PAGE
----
To support seriously ill patients with a breathing machine, doctors must place a breathing tube. One-in-five times doctors cannot place the breathing tube on the first try. When the breathing tube cannot be placed on the first try, the risks to the patient for low oxygen levels or blood pressure are higher. Doctors use two different rod-like devices to help guide a breathing tube it the right place. One is called a “bougie” and another is called a “stylet”. Both have been used for many years, but whether one was better than the other for placing a breathing tube on the first attempt was not known. The BOUGIE trial compared use of a bougie with use of a stylet for 1100 patients in 7 emergency departments and 8 intensive care units across the United States. The study showed that using a bougie and using a stylet were equally safe and effective.
Importance: For critically ill adults undergoing emergency tracheal intubation, failure to intubate the trachea on the first attempt occurs in up to 20% of cases and is associated with severe hypoxemia and cardiac arrest. Whether using a tracheal tube introducer (“bougie”) increases the likelihood of successful intubation compared with using an endotracheal tube with stylet remains uncertain.
Objective: To determine the effect of use of a bougie vs an endotracheal tube with stylet on successful intubation on the first attempt.
Design, setting, and participants: The Bougie or Stylet in Patients Undergoing Intubation Emergently (BOUGIE) trial was a multicenter, randomized clinical trial among 1102 critically ill adults undergoing tracheal intubation in 7 emergency departments and 8 intensive care units in the US between April 29, 2019, and February 14, 2021; the date of final follow-up was March 14, 2021.
Interventions: Patients were randomly assigned to use of a bougie (n = 556) or use of an endotracheal tube with stylet (n = 546).
Main outcomes and measures: The primary outcome was successful intubation on the first attempt. The secondary outcome was the incidence of severe hypoxemia, defined as a peripheral oxygen saturation less than 80%.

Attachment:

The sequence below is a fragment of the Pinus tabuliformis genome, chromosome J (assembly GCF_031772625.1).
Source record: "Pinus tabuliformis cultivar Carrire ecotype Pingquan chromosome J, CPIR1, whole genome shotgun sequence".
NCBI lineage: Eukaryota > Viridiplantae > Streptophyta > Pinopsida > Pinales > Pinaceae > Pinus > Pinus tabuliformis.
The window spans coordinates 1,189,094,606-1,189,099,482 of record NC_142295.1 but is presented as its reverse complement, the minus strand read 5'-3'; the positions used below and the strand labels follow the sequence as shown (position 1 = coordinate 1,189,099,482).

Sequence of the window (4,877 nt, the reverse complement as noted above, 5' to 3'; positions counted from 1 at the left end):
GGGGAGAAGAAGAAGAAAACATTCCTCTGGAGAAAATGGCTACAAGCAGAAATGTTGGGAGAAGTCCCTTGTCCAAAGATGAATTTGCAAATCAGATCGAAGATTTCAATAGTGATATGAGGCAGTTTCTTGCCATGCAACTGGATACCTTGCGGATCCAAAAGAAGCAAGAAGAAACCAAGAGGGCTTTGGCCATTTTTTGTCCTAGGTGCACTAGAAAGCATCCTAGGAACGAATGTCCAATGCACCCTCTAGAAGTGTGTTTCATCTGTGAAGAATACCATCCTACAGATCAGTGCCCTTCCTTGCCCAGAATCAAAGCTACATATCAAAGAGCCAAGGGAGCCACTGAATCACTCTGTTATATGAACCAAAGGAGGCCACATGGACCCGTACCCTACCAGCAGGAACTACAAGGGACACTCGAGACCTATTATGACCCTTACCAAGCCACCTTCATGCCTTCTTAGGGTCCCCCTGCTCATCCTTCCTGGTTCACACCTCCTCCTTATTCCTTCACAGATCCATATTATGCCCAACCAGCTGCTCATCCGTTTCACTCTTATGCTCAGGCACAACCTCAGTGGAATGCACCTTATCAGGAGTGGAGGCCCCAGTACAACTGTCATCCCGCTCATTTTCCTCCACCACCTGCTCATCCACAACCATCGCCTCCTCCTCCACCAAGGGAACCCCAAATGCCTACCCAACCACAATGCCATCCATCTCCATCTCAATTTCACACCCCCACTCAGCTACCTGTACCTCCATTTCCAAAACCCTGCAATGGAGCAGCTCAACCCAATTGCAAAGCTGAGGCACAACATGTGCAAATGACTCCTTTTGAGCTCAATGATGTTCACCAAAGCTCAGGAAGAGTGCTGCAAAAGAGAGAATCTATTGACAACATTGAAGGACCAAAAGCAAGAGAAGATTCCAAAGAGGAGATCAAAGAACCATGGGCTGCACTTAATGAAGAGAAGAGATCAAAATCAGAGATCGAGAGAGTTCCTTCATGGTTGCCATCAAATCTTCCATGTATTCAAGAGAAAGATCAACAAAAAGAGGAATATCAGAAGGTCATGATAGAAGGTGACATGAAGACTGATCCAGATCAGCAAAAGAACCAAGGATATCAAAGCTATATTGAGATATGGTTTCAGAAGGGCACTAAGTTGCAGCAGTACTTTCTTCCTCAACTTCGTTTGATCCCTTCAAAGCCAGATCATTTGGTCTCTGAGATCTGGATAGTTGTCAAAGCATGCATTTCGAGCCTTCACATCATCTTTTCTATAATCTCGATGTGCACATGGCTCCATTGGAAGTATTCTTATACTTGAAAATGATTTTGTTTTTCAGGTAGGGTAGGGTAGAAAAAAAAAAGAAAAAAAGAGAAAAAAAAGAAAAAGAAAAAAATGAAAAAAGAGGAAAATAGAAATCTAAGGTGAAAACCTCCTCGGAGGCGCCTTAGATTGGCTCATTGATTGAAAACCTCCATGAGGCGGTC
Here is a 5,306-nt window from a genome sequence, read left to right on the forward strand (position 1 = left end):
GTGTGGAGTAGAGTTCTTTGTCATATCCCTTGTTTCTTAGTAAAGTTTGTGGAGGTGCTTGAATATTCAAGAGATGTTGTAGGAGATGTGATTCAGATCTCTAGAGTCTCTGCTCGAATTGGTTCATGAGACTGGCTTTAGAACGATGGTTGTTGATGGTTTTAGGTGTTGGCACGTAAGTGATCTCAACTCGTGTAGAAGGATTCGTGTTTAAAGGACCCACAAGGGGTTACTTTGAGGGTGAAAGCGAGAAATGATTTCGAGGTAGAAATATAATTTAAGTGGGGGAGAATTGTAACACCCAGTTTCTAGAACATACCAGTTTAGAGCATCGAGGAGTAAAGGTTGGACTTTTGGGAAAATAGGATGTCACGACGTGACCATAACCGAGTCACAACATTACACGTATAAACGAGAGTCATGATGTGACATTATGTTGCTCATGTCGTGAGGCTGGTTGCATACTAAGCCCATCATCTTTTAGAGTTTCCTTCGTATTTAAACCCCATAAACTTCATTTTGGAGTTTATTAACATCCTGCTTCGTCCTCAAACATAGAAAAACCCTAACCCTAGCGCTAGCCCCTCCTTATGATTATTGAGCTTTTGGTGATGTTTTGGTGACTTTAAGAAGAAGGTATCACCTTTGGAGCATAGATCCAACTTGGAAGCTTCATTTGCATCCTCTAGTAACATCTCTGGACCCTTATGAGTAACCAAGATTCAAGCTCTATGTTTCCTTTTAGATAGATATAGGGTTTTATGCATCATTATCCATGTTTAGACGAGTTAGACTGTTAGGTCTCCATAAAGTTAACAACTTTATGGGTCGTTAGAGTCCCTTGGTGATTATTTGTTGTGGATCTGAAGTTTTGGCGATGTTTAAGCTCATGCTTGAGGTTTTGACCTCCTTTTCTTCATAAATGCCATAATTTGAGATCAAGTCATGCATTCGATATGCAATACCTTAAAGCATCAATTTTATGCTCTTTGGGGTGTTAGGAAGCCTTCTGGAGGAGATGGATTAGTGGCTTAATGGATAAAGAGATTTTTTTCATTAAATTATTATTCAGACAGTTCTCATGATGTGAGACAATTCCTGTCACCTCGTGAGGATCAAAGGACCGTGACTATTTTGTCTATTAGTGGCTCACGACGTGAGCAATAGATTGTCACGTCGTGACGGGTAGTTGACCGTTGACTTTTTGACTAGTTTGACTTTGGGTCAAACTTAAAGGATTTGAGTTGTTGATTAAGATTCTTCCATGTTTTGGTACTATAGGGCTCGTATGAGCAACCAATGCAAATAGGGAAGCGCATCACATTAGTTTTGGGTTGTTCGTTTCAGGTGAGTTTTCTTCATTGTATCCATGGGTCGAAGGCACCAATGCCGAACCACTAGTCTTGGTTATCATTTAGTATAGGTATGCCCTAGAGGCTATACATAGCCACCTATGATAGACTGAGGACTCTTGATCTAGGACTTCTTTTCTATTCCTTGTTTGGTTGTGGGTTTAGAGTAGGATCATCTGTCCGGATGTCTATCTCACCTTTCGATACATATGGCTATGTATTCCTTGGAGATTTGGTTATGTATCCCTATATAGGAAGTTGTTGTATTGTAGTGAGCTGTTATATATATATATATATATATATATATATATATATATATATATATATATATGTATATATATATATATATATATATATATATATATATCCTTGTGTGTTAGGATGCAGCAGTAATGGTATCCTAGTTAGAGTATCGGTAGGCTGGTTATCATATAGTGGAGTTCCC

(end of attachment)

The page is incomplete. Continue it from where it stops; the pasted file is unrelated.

Results: Among 1106 patients randomized, 1102 (99.6%) completed the trial and were included in the primary analysis (median age, 58 years; 41.0% women). Successful intubation on the first attempt occurred in 447 patients (80.4%) in the bougie group and 453 patients (83.0%) in the stylet group (absolute risk difference, -2.6 percentage points [95% CI, -7.3 to 2.2]; P = .27). A total of 58 patients (11.0%) in the bougie group experienced severe hypoxemia, compared with 46 patients (8.8%) in the stylet group (absolute risk difference, 2.2 percentage points [95% CI, -1.6 to 6.0]). Esophageal intubation occurred in 4 patients (0.7%) in the bougie group and 5 patients (0.9%) in the stylet group, pneumothorax was present after intubation in 14 patients (2.5%) in the bougie group and 15 patients (2.7%) in the stylet group, and injury to oral, glottic, or thoracic structures occurred in 0 patients in the bougie group and 3 patients (0.5%) in the stylet group.
Conclusions and relevance: Among critically ill adults undergoing tracheal intubation, use of a bougie did not significantly increase the incidence of successful intubation on the first attempt compared with use of an endotracheal tube with stylet.
Trial registration: ClinicalTrials.gov Identifier: NCT03928925.